“Deforestation poses a material risk to businesses that rely on forest-linked crops. Exposure to that risk has the potential to undermine the future of businesses,” said Paul Polman, CEO, Unilever. “That is why Unilever’s Sustainable Living Plan has set targets to source 100 percent of agricultural raw materials sustainably. As we strive to increase the visibility of where the ingredients for our products come from, the launch of Global Forest Watch – a fantastic, innovative tool – will provide the information we urgently need to make the right decisions, fostering transparency, enforcing accountability, and facilitating partnerships.”
The Latest on: Global Forest Watch
via Google News
The Latest on: Global Forest Watch
- Brand Watch: Under the spotlight as never before, companies turn to AI to get their numbers righton May 11, 2022 at 3:52 am
The notion that modern technologies can help resolve some of the largest sustainability challenges has a long track record, not least among tech-minded brands. Many solutions just require a tweak of ...
- Tree loss in tropics casts doubt over climate goalson May 2, 2022 at 10:50 am
Global Forest Watch deputy director Mikaela Weisse told a virtual press conference: "The team specifically focused on the loss in humid tropical primary forests, which are areas of pristine ...
- Arbor Day reminder: Vital tropical forests were destroyed at a rate of 10 soccer fields a minute last yearon April 29, 2022 at 9:08 am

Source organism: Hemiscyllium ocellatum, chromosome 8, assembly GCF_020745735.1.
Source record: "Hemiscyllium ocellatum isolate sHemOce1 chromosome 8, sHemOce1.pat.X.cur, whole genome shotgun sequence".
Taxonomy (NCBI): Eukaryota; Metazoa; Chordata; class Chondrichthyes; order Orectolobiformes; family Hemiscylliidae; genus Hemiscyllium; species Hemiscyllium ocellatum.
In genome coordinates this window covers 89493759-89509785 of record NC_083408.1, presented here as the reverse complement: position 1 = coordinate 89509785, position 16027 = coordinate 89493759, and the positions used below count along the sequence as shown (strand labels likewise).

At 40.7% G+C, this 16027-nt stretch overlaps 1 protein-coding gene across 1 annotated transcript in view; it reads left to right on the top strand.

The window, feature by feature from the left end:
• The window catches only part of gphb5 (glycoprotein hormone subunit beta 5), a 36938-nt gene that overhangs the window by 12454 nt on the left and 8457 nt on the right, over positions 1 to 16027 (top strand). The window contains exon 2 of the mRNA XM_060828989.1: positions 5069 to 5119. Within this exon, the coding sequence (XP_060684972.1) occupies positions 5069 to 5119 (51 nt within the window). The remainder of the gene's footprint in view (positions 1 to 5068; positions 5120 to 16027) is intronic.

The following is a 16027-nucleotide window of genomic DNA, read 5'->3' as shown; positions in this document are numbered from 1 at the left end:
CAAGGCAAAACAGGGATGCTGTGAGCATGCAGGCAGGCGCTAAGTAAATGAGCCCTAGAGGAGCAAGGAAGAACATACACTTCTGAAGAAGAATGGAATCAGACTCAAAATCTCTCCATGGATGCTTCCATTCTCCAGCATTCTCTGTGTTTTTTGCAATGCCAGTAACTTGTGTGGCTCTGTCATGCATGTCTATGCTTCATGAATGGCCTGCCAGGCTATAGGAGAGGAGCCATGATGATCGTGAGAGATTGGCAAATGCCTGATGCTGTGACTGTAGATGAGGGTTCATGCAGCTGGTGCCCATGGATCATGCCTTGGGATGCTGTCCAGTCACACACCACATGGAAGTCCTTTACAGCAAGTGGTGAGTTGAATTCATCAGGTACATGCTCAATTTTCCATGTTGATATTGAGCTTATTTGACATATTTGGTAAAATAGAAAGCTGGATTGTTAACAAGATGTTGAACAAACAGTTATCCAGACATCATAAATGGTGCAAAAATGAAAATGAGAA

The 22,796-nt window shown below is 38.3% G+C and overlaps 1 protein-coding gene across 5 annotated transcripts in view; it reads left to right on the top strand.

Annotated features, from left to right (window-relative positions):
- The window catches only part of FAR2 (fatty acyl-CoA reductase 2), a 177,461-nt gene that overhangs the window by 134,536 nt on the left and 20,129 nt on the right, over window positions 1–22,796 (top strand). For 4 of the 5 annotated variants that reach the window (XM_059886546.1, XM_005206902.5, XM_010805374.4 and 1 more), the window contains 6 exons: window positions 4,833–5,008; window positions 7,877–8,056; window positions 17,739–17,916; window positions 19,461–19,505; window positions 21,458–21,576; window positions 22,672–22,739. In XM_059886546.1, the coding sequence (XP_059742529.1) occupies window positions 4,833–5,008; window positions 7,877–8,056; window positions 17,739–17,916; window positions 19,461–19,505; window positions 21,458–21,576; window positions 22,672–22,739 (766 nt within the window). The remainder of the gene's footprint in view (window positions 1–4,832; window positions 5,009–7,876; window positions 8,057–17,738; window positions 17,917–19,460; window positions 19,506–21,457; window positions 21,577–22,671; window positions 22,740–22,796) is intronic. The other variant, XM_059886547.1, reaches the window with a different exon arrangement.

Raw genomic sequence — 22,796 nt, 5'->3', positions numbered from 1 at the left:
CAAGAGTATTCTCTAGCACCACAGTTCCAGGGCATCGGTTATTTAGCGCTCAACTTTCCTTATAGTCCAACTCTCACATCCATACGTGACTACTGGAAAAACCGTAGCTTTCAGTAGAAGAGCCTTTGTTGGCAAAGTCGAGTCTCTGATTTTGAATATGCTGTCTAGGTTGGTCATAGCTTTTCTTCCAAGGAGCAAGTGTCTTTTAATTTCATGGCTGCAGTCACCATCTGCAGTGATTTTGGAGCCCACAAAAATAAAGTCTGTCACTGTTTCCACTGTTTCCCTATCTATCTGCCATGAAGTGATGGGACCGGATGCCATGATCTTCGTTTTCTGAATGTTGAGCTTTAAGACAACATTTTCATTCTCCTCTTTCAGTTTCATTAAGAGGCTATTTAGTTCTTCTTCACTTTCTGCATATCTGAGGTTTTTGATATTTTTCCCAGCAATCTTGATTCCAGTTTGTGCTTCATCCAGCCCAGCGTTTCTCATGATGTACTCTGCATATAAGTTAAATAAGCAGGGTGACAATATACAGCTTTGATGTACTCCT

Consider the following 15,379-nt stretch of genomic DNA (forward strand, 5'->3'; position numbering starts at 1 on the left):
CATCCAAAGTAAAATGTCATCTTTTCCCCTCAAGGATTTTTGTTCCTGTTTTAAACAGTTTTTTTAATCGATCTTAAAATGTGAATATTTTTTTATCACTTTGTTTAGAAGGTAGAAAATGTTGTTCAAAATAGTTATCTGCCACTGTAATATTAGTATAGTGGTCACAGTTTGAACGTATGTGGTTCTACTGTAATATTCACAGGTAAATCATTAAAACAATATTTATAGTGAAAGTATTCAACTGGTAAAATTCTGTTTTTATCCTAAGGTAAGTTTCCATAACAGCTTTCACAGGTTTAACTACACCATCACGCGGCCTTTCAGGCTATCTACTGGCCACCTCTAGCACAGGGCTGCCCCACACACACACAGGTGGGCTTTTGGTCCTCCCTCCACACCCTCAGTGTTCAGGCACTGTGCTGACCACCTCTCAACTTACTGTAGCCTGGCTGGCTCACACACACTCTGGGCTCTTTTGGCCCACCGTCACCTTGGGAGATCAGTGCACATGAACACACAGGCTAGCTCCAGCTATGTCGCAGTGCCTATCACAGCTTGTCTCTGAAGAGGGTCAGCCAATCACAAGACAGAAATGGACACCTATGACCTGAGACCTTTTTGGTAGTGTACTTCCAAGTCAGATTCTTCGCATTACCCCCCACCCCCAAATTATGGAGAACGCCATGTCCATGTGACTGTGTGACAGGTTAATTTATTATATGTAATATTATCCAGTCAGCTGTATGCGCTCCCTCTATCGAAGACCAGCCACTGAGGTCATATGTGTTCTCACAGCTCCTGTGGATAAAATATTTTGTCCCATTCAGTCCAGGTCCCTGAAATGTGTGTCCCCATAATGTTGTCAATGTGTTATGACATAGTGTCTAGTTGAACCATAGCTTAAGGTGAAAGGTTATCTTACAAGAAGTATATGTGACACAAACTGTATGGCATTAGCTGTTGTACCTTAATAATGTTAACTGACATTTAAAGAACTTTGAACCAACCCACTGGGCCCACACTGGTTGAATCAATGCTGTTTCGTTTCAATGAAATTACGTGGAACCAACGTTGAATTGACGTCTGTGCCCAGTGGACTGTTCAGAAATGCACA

the analysis by the World Resources Institute’s Global Forest Watch and the University of Maryland found. Some of those fires were deliberately set to clear land for development and ...
- World lost tropical forest at rate of 30 Central Parks every day in 2021on April 29, 2022 at 6:46 am
according to the Global Forest Watch project. That’s roughly equivalent to deforesting 30 of New York’s Central Park every day. Many forests act as carbon storage areas, known as “carbon ...
- Millions of Trees Were Removed in 2021, Hurting Climate Goalson April 29, 2022 at 3:11 am
according to an analysis released today by the World Resources Institute’s Global Forest Watch. As trees in the tropics fell, they released an estimated 2.5 gigatons of carbon dioxide.
- Massive wildfires helped fuel global forest losses in 2021on April 28, 2022 at 12:11 pm
Around the globe, 2021 brought more devastating losses for the world’s forests, according to a satellite-based survey by the University of Maryland and Global Forest Watch. Earth saw more than ...
- Global forest loss kept rising in 2021on April 28, 2022 at 10:14 am
Global Forest Watch noted. But those gains are endangered by the rise in oil palm prices, Forest Watch noted, which now stand at a 40-year high, thanks in large measure to surging edible oil ...
- Global forest destruction continues despite COP26 deforestation pledgeon April 28, 2022 at 10:09 am
Around 3.75 million hectares of tree cover disappeared across intact or “primary” humid tropical forests in 2021, new satellite data from Global Forest Watch shows. This equates to the area of ...
- Crucial tropical forests were destroyed at a rate of 10 soccer fields a minute last yearon April 28, 2022 at 4:39 am
the analysis by the World Resources Institute's Global Forest Watch and the University of Maryland found. Some of those fires were deliberately lit to clear land and many were exacerbated by ...
- Vast forest losses in 2021 imperil global climate targets, report sayson April 28, 2022 at 1:21 am
Global Forest Watch, which is backed by the non-profit World Resources Institute (WRI) and draws on forest data collected by the University of Maryland, said in a report that roughly 253,000 ...
via Bing News